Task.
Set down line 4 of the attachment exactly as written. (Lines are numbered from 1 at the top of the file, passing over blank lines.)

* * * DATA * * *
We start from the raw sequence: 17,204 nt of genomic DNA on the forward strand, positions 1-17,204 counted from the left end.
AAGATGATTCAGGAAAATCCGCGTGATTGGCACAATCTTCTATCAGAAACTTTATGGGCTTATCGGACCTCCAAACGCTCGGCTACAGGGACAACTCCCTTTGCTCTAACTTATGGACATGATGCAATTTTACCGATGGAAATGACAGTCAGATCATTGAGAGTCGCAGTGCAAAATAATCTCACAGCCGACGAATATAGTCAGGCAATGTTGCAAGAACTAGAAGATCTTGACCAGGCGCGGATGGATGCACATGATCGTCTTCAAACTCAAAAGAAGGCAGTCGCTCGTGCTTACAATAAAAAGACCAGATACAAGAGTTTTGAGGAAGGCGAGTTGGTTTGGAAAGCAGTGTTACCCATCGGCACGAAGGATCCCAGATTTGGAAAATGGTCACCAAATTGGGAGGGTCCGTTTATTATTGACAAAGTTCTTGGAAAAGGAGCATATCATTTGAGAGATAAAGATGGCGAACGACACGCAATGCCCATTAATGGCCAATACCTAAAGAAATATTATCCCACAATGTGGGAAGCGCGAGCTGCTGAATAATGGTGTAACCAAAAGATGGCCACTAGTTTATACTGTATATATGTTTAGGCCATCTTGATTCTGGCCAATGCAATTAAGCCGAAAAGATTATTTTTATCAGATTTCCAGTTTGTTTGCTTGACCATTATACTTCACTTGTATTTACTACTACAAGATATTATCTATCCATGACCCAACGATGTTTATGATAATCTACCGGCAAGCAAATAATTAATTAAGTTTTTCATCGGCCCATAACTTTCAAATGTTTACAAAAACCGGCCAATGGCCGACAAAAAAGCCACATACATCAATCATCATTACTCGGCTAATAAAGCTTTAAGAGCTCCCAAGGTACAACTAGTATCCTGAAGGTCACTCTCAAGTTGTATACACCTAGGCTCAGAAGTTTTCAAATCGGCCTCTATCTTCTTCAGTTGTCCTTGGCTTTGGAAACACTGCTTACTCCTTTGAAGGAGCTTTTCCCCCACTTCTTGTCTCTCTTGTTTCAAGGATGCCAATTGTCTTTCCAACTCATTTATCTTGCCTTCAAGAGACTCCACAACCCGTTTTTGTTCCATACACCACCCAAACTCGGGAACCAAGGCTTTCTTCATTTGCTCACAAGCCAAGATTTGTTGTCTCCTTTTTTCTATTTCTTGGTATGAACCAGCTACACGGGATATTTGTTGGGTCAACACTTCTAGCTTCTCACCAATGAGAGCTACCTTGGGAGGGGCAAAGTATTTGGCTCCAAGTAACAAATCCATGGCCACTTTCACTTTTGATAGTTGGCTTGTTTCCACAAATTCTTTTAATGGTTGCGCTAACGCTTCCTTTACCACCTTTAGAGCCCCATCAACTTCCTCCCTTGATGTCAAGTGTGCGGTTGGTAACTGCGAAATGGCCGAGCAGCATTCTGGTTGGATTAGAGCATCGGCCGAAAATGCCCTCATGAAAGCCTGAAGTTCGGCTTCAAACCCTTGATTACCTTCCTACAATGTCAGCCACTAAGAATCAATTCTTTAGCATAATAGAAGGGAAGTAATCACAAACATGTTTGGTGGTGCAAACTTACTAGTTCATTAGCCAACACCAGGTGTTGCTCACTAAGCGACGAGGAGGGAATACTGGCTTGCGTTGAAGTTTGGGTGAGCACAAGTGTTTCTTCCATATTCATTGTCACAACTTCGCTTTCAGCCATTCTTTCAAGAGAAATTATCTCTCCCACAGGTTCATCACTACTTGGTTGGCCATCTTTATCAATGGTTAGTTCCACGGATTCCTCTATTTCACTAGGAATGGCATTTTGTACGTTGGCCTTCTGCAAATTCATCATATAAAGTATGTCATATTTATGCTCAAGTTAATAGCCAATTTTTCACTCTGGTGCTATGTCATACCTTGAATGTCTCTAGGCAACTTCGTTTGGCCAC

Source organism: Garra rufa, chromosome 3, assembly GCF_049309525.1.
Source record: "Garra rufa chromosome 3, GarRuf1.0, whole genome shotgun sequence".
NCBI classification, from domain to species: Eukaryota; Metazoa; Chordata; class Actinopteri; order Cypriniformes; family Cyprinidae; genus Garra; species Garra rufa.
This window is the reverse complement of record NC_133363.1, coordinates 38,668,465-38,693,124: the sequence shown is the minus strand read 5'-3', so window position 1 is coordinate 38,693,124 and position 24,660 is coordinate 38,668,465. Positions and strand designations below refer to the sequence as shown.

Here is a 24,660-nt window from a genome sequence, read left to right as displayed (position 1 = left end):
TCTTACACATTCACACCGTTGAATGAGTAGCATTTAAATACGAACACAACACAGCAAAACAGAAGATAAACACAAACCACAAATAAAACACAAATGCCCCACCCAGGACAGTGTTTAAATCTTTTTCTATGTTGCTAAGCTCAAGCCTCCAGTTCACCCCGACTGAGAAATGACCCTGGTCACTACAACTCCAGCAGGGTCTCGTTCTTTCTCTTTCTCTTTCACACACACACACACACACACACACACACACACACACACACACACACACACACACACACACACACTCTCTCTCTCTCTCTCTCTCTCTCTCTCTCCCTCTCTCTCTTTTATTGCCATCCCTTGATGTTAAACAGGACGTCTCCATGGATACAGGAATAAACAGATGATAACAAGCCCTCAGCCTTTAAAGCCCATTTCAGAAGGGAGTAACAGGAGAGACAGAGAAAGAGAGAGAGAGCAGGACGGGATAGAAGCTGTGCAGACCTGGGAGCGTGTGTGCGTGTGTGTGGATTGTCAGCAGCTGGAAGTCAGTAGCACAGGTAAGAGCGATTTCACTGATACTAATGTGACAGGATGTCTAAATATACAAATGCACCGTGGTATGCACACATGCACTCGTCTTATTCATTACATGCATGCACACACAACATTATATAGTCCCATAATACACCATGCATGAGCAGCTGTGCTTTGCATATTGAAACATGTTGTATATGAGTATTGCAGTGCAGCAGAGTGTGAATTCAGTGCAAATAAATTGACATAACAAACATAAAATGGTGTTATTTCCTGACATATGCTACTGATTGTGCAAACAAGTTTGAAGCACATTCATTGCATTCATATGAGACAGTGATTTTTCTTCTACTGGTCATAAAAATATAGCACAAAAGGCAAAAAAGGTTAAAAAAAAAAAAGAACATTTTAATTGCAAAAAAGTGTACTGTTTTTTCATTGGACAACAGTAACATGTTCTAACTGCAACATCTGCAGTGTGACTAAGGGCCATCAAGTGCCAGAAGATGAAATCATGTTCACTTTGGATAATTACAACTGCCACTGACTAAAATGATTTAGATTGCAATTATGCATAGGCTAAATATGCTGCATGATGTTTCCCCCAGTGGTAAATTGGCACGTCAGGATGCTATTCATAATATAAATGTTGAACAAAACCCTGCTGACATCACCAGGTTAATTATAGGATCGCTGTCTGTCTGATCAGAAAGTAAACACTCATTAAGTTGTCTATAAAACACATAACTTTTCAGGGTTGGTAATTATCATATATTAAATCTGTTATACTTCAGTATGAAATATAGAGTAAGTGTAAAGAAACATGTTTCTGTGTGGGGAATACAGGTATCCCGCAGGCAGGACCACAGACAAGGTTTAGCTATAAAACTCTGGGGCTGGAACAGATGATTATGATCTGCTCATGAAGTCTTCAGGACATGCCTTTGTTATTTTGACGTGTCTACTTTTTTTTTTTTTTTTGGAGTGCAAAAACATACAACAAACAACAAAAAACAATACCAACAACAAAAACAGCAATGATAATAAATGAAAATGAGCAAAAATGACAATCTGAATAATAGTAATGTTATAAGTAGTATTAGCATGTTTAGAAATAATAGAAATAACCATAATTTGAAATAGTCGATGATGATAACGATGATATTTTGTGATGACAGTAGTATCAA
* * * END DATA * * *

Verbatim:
Source record: "Garra rufa chromosome 3, GarRuf1.0, whole genome shotgun sequence".